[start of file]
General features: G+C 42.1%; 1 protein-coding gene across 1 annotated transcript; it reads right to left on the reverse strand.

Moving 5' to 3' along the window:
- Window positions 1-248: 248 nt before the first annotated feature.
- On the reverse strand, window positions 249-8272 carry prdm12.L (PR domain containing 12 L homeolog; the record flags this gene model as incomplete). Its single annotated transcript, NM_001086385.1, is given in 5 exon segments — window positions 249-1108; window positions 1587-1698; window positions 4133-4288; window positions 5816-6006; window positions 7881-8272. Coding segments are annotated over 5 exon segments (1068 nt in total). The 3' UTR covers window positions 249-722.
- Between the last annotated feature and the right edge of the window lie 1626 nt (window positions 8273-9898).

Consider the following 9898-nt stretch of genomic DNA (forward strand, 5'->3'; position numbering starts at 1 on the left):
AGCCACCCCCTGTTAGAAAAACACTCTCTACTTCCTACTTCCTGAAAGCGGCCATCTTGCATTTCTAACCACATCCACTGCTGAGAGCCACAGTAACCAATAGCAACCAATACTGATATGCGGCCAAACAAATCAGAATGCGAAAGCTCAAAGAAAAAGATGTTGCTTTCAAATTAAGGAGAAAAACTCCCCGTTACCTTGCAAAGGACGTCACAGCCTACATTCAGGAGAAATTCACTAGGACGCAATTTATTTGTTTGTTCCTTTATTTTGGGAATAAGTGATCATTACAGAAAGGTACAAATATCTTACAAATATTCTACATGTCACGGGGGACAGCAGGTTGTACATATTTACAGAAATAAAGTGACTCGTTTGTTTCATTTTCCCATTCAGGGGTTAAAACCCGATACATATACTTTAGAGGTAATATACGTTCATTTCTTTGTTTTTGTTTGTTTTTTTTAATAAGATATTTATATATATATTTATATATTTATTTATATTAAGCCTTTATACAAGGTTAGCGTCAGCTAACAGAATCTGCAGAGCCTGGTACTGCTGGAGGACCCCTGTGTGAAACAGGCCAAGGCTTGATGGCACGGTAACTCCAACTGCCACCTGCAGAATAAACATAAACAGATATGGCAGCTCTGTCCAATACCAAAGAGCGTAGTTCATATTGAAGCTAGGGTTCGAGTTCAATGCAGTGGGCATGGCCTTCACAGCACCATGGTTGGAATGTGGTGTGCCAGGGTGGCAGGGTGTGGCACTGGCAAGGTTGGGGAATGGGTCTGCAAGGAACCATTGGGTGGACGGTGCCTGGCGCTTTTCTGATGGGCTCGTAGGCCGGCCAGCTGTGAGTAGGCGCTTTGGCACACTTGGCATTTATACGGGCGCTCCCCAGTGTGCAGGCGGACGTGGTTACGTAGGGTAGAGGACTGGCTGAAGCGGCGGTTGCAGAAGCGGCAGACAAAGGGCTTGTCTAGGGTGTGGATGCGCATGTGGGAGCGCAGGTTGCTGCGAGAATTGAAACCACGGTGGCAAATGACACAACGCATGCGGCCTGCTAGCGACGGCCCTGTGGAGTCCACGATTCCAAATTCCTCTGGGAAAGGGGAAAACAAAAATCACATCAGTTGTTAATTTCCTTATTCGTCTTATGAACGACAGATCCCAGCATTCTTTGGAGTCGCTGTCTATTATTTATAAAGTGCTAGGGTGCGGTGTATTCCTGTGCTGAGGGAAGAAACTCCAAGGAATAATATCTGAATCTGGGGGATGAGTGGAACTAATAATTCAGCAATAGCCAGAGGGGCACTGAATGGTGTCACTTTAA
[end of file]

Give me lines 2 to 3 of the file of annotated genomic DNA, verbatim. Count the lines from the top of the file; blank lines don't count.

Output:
Moving 5' to 3' along the window:
- Window positions 1-248: 248 nt before the first annotated feature.